Tahquitz rescue 5-17-2013

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GDavis

Social climber
SOL CAL
Topic Author's Original Post - May 18, 2013 - 10:55am PT
Yesterday my good friend and climbing partner Lucas Dunn passed away on the west face of Tahquitz. I'm going to try to rely the information as I best remember as best I can. There will be plenty of time for commentary of the events but for now I want to provide the community with at least some answers why our son is gone.


I had been living in Idyllwild for the past few weeks and thursday (5-16) was Lucas' last day of school. For those that didn't know him, he was 21 years old, 6 feet tall, bright, and one HELL of a climber. He had led Valhalla at 17 (before he had even led 5.10) and on Friday (5-17) it was going to be his turn to follow me on the Vampire - usually the roles are reversed and I play second fiddle. When we climb we are equal partners, but he is the pro and I am the plebian.

We drove together to Humber park and arrived around 8:30. I only checked my cell phone once, at lunch rock, at 9am. We stretched out for 10-15 minutes. He had a friends graduation to attend that afternoon, which dictated an early start, and we made comments back and forth about the wind and the cold. A typical thing happens in the mornings up there where the wind rakes across the buttresses and exposed slabs as the sun comes across strawberry valley and warms the west face of San Jacinto (or something). I racked up with my gear, he threw his rope on his back, and we began scrambling to the trough. At the base of the first pitch of the Trough I decided to ditch my big clunky hiking shoes - on the extremely odd event I pulled off all 3 crux pitches, I could live with walking down the friction descent barefoot.

We soloed the first pitch of the trough (5.0, which we had done dozens of times - Lucas never considered soloing easy routes a good idea, though I typically would solo a pair of easier climbs after work) then reached the start of the From Bad Traverse ledge system. To fill in those unfamiliar, the West Face Bulge is a wonderful shield of the best granite in the world, starting 1/3 the way up Tahquitz above a gulley. A ledge system, with interspersed moves up to 5.6, cuts its way across it.

As we moved from the trough to the FBT (from bad traverse), I distinctly remember thinking how loose and dangerous some of the necessary movements you make are. Two days before I was on Super Pooper with another friend, which starts even further on the ledge system, and didn't think twice. for some reason... it felt 'weird.'

A few exposed moves up loose rock get us to the base of the direct start to the Vampire. Lucas anchored to the tree (something I never bother to do, but shows a bit the distinction again in our perception of safety) and before I could psyche myself out I started up the Bat crack. Despite a massive split on my great toe, a slight cold, and it being my 7th day on climbing, I managed to hang my way up the pitch. I built the belay with a single sling 'sliding x' to which I anchored myself and my belay device. This was an anchor Lucas was used to using, but I always had some skepticism on. I called down "Hey is it cool if we anchor off a single sling?" "sure."

Lucas followed my lead - and hiked it. He hadn't climbed since our bishop bouldering trip in early april due to school, where as I had been bumming around climbing 5 days a week. While at the belay, despite wearing a red wool shirt, blue/green polartec hoody and wind jacket I was being blasted by cold wind. We had a silly moment trying to get him past the mantle that gains the belay ledge, because the holds you mantle I was standing on. He crawled between my hobbit legs and clipped in and we had a good chuckle. He congratulated me on the lead, though I had to take on a piece and had followed him on that pitch three times already - it was hardly an impressive achievement, but he was a good friend.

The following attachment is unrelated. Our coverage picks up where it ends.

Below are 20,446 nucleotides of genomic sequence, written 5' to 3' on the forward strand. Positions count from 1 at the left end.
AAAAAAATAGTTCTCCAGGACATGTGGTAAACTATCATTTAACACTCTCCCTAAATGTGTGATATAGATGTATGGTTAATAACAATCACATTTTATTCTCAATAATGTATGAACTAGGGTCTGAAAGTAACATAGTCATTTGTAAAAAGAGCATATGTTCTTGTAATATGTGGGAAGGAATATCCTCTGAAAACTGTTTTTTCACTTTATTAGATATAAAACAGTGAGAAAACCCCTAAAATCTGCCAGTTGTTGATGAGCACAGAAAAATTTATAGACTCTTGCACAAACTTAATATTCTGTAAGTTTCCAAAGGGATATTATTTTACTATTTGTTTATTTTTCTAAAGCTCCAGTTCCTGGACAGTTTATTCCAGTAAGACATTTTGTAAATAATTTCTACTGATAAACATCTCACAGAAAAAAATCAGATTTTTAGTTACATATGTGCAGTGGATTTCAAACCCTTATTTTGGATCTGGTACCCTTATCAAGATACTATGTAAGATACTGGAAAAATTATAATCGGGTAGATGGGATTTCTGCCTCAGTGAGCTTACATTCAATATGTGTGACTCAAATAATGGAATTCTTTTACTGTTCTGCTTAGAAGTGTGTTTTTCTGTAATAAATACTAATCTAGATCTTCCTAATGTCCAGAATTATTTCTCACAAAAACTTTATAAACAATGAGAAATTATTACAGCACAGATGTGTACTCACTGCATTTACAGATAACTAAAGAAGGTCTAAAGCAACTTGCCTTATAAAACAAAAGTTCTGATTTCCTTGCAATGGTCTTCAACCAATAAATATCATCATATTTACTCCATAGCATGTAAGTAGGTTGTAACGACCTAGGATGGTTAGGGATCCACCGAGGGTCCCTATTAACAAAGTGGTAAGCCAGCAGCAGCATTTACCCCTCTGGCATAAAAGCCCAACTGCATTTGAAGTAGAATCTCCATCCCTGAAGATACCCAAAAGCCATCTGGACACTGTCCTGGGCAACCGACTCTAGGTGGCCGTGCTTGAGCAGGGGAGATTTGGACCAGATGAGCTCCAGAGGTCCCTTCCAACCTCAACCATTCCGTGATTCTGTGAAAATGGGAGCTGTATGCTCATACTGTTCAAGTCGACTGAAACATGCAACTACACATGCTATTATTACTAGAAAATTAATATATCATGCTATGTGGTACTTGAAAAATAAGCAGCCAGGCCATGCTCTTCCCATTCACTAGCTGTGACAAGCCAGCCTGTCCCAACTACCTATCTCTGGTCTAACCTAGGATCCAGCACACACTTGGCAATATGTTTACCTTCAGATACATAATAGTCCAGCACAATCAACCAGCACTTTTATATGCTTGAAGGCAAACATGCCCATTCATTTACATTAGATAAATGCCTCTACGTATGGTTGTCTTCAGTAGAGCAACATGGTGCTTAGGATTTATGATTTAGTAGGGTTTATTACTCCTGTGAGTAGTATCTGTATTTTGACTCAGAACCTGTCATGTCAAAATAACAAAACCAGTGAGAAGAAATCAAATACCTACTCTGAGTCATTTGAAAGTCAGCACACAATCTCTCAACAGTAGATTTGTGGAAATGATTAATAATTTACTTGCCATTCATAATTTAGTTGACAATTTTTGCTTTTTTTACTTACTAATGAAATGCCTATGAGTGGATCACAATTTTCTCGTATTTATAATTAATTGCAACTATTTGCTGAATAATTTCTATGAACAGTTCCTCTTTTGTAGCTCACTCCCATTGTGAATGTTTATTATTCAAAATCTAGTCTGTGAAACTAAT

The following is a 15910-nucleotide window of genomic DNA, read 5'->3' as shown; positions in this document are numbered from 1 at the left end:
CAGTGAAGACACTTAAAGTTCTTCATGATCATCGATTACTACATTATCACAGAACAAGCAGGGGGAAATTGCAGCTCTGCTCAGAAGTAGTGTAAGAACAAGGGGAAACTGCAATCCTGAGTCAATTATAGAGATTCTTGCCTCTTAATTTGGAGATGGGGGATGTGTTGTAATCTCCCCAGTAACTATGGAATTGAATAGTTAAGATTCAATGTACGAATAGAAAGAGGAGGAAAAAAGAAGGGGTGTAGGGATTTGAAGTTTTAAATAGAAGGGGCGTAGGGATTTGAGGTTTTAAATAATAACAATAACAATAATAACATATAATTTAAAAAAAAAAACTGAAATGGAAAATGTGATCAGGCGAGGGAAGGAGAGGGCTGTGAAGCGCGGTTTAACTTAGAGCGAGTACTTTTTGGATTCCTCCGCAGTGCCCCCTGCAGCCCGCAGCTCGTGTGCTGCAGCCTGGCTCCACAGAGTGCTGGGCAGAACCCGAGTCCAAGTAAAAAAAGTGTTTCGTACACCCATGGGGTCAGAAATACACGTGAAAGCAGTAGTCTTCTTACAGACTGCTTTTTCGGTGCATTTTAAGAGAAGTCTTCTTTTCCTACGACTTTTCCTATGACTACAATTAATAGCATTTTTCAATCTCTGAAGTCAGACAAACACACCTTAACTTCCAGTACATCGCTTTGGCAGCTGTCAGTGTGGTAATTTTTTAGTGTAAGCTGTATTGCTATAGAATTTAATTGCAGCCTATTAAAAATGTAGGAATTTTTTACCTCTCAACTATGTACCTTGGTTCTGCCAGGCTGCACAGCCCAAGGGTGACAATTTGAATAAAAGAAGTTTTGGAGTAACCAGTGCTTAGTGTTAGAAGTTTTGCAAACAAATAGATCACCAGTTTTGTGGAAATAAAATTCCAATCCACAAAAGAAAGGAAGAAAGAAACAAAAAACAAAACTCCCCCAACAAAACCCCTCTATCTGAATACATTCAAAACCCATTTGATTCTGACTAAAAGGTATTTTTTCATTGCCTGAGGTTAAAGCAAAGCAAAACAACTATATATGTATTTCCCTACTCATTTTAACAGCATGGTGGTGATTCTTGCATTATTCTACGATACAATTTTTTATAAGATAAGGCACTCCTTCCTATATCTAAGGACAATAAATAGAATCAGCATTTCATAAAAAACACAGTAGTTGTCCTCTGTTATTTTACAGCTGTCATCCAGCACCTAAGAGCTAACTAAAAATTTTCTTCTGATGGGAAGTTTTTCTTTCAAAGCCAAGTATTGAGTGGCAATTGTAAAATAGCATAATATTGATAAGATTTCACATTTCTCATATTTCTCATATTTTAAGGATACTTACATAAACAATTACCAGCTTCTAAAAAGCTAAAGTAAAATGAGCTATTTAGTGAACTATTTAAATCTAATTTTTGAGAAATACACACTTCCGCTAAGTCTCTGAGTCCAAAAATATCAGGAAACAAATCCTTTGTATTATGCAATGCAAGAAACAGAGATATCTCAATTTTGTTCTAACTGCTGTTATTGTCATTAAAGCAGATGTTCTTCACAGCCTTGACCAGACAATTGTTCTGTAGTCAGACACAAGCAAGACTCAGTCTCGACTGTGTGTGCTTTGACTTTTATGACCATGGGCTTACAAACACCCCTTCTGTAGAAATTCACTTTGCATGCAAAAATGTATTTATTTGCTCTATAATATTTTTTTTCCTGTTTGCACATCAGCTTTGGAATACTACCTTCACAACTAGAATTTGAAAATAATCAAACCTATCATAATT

Just as I recommended it was too cold to bother continuing he agreed, saying 'yeah I'm not so pscyhed.' I mentioned something like doing human fright and toproping fright night, a great comfort zone for us and a lazy cragging day we had done a dozen times before.

It wasn't our first time rapping off the Vampire - we got stormed off twice and shut down on pitch 3 once. I rigged the rope through the rap rings, to the middle marker, didn't tie ends (because until yesterday I hardly ever bother) and looked down to see it just barely make the start of the technical climbing, above the low 5th class slab you solo to reach the flake system. As I rapped, I saw a tree to the right (that did not look solid) and the rap anchors for the original start around the corner tha makes the bat crack. I tried two times to pendulum to those anchors, and the second time didn't time my kick right and pendulumed into the corner at a good clip. I was fine, I'm built like a brick, but realized it was a VERY poor decision to try again when I might hurt myself (we were both wearing helmets).

I reached the top of the easy slab, with about 6 inches of slack left. I'm 5.8 on a good day, so figured lucas would have an extra few inches of play. I tied tiny overhands near the end of the rope so he could grab the giant, solid flake that starts the technical climbing while unclipping. Off to the right was a not-so-solid looking block, that one could stand on to get an extra few inches, but it was not ideal looking (the size of a mini-fridge). The flake right in front of me was a 1" to 1 1/2" crack, and all t hose peices were with Lucas. The largest peice I had was a .4 C4. I called up to Lucas (who could both see and hear me) "hey be careful, this rap isn't exactly AMGA approved." At this point climbers below had soloed the trough and were just starting FBT to head over to Super pooper. I unclipped my rap device, and downclimbed off to climbers left to meet the party along the FBT ledge system. The climbers, Darrel and Mike, asked about the start of the route. I recommended to rope up right then and there, because there was (in my memory) a 5.7ish slab move that is mandatory, so if you'd rope up for that might as well rope up right now while you have tree anchors. During our conversation I heard a crash, and turned to see Lucas coming down the slab with a few giant rocks, possibly the loose one I noted, and the rope. Once he passed the slab and rolled off the FBT ledge system, I knew he was unconscious.